# What is going on here?

Hello there!

I noticed a VERY small detail and it’s bugging me in the metersToFeetAndInches program (top of page 73)
I will list it here for reference sake.[code]#include <stdio.h>
#include <math.h>

void metersToFeetAndInches(double meters, unsigned int *ftPtr, double *inPtr)
{
// This function assumes meters in non-negative.

``````// Convert the number of meters into a floating-point number of feet.
double rawFeet = meters * 3.281; // e.g. 2.4536

// How many complet feet as an unsigned int?
unsigned int feet = (unsigned int)floor(rawFeet);

// Store the number of feet at the supplied address.
printf("1. - Storing %u to the address %p.\n", feet, ftPtr);
*ftPtr = feet;

// Calculate inches
double fractionalFoot = rawFeet - feet;
double inches = fractionalFoot * 12.0;

// Store the number of inches at the supplied address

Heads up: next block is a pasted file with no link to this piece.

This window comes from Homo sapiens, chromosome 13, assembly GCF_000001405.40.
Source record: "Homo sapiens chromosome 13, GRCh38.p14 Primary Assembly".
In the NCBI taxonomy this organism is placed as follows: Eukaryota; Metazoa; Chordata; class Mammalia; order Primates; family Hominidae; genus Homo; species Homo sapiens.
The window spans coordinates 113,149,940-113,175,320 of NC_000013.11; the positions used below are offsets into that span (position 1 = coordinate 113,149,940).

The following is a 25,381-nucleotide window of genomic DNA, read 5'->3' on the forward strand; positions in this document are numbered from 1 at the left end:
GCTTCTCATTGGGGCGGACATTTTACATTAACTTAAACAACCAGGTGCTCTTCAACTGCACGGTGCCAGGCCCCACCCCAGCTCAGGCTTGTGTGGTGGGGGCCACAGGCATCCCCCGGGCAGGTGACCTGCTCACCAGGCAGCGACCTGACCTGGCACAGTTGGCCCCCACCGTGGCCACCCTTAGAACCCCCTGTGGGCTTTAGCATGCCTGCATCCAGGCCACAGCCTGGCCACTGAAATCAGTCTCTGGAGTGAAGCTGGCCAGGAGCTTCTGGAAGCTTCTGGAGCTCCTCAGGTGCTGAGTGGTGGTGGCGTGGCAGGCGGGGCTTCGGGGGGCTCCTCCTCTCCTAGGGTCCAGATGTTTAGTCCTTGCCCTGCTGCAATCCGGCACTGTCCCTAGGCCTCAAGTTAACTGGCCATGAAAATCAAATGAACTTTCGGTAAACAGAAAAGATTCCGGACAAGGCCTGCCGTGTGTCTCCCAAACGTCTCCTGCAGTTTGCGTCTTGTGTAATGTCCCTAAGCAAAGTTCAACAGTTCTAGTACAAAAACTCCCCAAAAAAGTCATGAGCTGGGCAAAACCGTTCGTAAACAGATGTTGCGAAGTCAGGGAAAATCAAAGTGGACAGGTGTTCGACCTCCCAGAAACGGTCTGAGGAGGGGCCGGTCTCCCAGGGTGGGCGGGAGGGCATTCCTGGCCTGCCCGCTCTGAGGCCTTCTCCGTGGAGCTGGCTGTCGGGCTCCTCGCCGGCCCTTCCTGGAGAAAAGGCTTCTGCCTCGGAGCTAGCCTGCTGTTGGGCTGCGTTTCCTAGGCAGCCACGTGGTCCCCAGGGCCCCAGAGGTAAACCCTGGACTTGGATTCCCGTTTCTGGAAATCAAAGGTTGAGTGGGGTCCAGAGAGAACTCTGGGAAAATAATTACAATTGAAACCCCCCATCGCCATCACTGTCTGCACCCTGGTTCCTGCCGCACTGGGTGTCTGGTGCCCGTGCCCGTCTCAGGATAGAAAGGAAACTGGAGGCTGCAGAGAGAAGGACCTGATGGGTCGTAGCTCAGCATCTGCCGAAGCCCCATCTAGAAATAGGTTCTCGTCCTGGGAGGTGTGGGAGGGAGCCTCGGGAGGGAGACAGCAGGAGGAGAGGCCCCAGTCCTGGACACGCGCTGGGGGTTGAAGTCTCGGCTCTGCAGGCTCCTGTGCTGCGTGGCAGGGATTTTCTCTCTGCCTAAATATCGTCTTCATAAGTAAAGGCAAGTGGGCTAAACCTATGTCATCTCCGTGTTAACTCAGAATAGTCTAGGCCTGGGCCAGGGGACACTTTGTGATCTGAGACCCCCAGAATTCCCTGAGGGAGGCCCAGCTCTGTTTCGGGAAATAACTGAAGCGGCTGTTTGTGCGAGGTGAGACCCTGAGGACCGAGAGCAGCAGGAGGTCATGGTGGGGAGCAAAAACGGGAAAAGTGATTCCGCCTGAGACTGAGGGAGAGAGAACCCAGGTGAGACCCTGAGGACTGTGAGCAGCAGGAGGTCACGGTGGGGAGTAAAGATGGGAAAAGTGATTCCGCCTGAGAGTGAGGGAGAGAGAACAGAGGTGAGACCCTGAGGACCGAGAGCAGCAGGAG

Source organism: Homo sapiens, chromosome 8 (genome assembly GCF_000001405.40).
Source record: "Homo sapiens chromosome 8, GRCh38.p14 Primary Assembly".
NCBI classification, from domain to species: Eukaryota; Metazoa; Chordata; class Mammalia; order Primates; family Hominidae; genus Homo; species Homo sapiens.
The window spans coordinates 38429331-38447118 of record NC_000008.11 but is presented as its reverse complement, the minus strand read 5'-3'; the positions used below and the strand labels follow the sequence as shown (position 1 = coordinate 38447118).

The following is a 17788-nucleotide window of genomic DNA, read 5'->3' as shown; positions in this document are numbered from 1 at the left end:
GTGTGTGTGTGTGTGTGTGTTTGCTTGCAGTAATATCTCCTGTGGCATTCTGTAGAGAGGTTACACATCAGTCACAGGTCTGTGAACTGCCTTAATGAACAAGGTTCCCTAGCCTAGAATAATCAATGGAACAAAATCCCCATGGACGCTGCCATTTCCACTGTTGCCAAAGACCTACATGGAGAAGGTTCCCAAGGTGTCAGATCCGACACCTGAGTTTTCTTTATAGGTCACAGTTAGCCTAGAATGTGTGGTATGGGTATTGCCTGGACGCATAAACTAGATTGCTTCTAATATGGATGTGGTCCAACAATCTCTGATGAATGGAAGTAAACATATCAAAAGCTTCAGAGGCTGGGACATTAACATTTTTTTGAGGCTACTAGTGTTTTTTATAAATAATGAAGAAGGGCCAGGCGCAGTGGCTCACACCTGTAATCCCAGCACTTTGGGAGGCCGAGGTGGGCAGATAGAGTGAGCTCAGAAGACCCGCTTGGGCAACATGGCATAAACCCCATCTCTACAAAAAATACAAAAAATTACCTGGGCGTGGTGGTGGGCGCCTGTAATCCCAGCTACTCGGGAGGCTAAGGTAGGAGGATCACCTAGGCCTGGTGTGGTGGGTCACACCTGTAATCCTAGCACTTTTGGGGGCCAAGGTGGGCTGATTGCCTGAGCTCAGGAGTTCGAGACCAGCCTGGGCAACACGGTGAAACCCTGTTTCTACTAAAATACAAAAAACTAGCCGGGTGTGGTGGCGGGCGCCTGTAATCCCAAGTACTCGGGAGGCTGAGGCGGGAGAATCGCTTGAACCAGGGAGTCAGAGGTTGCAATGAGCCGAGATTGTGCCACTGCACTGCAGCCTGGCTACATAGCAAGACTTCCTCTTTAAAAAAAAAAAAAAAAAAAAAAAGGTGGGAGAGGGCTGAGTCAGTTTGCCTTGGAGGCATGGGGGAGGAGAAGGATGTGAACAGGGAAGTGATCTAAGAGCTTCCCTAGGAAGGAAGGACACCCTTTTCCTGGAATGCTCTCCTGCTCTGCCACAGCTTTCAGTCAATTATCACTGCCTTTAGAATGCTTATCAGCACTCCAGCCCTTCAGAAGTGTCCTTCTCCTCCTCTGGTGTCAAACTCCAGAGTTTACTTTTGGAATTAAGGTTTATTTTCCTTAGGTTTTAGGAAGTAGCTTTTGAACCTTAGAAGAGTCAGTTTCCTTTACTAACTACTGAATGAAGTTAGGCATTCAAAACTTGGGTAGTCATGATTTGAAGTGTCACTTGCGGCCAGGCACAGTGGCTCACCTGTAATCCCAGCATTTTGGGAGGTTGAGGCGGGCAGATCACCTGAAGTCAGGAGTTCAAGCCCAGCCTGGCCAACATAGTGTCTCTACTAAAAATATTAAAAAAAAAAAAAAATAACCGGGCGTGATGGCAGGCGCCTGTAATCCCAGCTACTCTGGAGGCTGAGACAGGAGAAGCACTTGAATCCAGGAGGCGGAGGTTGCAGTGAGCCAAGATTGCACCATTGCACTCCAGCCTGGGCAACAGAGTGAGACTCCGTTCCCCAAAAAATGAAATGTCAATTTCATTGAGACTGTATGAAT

printf("2. - Storing %.2f to the address %p.\n", inches, inPtr);
*inPtr = inches;
``````

}

int main(int argc, const char * argv[])
{
double meters = 3.0;
unsigned int feet;
double inches;

``````metersToFeetAndInches(meters, &feet, &inches); /* calls the metersToFeetAndInches fuction */
printf("%.1f meters is equal to %d feet and %.1f inches.\n", meters, feet, inches);

return 0;
``````

}
[/code]
The answer is:[quote]1. - Storing 9 to the address 0x7fff5fbff7b4.
2. - Storing 10.12 to the address 0x7fff5fbff7a8.
3.0 meters is equal to 9 feet and 10.1 inches.[/quote]
(I numbered the 1st and 2nd printf to clarify my concern.)
We stored 9 in address 0x7fff5fbff7[color=#FF0000]b[/color]4 and 10.12 in address 0x7fff5fbff7[color=#FF0000]a[/color]8.

Yet 0x7fff5fbff7[color=#FF0000]a[/color]8 comes before 0x7fff5fbff7[color=#FF0000]b[/color]4. It is as if the compiler going from the bottom up with the memory address. I know it like a small detail but it might be significant. Is that how the compiler works?

[color=#004040]JR[/color]

[quote]```int main (int argc, const char * argv[]) { double meters = 3.0; unsigned int feet; double inches; ... ```[/quote]
That’s because the local variables of a function are created on a stack. (The stack grows in a certain direction.)